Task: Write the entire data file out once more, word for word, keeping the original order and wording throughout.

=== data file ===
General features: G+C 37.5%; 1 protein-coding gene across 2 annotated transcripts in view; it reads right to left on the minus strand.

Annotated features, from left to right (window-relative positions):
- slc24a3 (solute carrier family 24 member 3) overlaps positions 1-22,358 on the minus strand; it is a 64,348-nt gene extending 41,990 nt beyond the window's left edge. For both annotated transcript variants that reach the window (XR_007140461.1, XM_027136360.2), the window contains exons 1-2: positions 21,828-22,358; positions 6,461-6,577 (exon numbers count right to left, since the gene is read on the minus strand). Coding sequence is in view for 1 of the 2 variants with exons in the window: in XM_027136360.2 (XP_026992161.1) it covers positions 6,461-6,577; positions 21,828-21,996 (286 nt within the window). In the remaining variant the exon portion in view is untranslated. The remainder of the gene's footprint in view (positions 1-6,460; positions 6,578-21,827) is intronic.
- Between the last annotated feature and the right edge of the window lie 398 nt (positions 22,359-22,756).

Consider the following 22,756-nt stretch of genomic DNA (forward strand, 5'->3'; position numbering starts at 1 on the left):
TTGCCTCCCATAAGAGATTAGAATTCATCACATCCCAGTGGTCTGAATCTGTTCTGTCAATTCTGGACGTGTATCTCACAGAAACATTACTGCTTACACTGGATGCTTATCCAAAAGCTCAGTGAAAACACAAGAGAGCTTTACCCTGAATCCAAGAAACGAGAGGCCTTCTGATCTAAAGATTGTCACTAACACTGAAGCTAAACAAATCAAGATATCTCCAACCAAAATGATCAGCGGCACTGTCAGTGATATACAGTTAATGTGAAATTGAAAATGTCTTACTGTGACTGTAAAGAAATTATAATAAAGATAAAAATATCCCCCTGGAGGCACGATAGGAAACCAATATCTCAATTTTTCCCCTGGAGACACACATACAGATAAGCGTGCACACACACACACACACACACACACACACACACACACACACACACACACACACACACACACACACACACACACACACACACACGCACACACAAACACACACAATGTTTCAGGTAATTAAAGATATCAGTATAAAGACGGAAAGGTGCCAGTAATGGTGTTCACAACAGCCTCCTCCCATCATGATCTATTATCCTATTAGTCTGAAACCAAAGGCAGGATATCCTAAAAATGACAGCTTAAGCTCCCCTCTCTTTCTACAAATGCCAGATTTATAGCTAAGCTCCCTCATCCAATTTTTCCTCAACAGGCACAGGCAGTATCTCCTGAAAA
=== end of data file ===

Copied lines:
General features: G+C 37.5%; 1 protein-coding gene across 2 annotated transcripts in view; it reads right to left on the minus strand.

Annotated features, from left to right (window-relative positions):
- slc24a3 (solute carrier family 24 member 3) overlaps positions 1-22,358 on the minus strand; it is a 64,348-nt gene extending 41,990 nt beyond the window's left edge. For both annotated transcript variants that reach the window (XR_007140461.1, XM_027136360.2), the window contains exons 1-2: positions 21,828-22,358; positions 6,461-6,577 (exon numbers count right to left, since the gene is read on the minus strand). Coding sequence is in view for 1 of the 2 variants with exons in the window: in XM_027136360.2 (XP_026992161.1) it covers positions 6,461-6,577; positions 21,828-21,996 (286 nt within the window). In the remaining variant the exon portion in view is untranslated. The remainder of the gene's footprint in view (positions 1-6,460; positions 6,578-21,827) is intronic.
- Between the last annotated feature and the right edge of the window lie 398 nt (positions 22,359-22,756).

Consider the following 22,756-nt stretch of genomic DNA (forward strand, 5'->3'; position numbering starts at 1 on the left):
TTGCCTCCCATAAGAGATTAGAATTCATCACATCCCAGTGGTCTGAATCTGTTCTGTCAATTCTGGACGTGTATCTCACAGAAACATTACTGCTTACACTGGATGCTTATCCAAAAGCTCAGTGAAAACACAAGAGAGCTTTACCCTGAATCCAAGAAACGAGAGGCCTTCTGATCTAAAGATTGTCACTAACACTGAAGCTAAACAAATCAAGATATCTCCAACCAAAATGATCAGCGGCACTGTCAGTGATATACAGTTAATGTGAAATTGAAAATGTCTTACTGTGACTGTAAAGAAATTATAATAAAGATAAAAATATCCCCCTGGAGGCACGATAGGAAACCAATATCTCAATTTTTCCCCTGGAGACACACATACAGATAAGCGTGCACACACACACACACACACACACACACACACACACACACACACACACACACACACACACACACACACACACACACACACACACGCACACACAAACACACACAATGTTTCAGGTAATTAAAGATATCAGTATAAAGACGGAAAGGTGCCAGTAATGGTGTTCACAACAGCCTCCTCCCATCATGATCTATTATCCTATTAGTCTGAAACCAAAGGCAGGATATCCTAAAAATGACAGCTTAAGCTCCCCTCTCTTTCTACAAATGCCAGATTTATAGCTAAGCTCCCTCATCCAATTTTTCCTCAACAGGCACAGGCAGTATCTCCTGAAAA